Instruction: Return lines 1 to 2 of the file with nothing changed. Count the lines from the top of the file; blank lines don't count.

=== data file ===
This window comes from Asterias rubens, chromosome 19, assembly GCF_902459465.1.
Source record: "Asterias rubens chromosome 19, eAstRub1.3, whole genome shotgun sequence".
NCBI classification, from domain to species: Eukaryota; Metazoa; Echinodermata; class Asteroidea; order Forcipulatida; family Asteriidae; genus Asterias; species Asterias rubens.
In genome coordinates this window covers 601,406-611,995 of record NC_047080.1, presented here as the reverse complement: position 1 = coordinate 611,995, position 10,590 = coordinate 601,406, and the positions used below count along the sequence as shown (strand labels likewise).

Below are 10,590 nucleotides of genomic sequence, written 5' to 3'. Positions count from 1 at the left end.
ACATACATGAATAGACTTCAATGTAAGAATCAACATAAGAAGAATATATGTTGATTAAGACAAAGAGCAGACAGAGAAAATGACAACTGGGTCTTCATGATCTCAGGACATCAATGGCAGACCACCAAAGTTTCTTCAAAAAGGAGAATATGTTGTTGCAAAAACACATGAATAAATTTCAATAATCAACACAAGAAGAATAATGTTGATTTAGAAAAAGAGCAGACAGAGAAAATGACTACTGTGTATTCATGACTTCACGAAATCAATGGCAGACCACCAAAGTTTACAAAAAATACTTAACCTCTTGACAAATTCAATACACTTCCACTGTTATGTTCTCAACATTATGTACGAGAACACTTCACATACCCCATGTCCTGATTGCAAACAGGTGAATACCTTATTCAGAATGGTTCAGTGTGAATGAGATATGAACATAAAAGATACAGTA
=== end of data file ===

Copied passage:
This window comes from Asterias rubens, chromosome 19, assembly GCF_902459465.1.
Source record: "Asterias rubens chromosome 19, eAstRub1.3, whole genome shotgun sequence".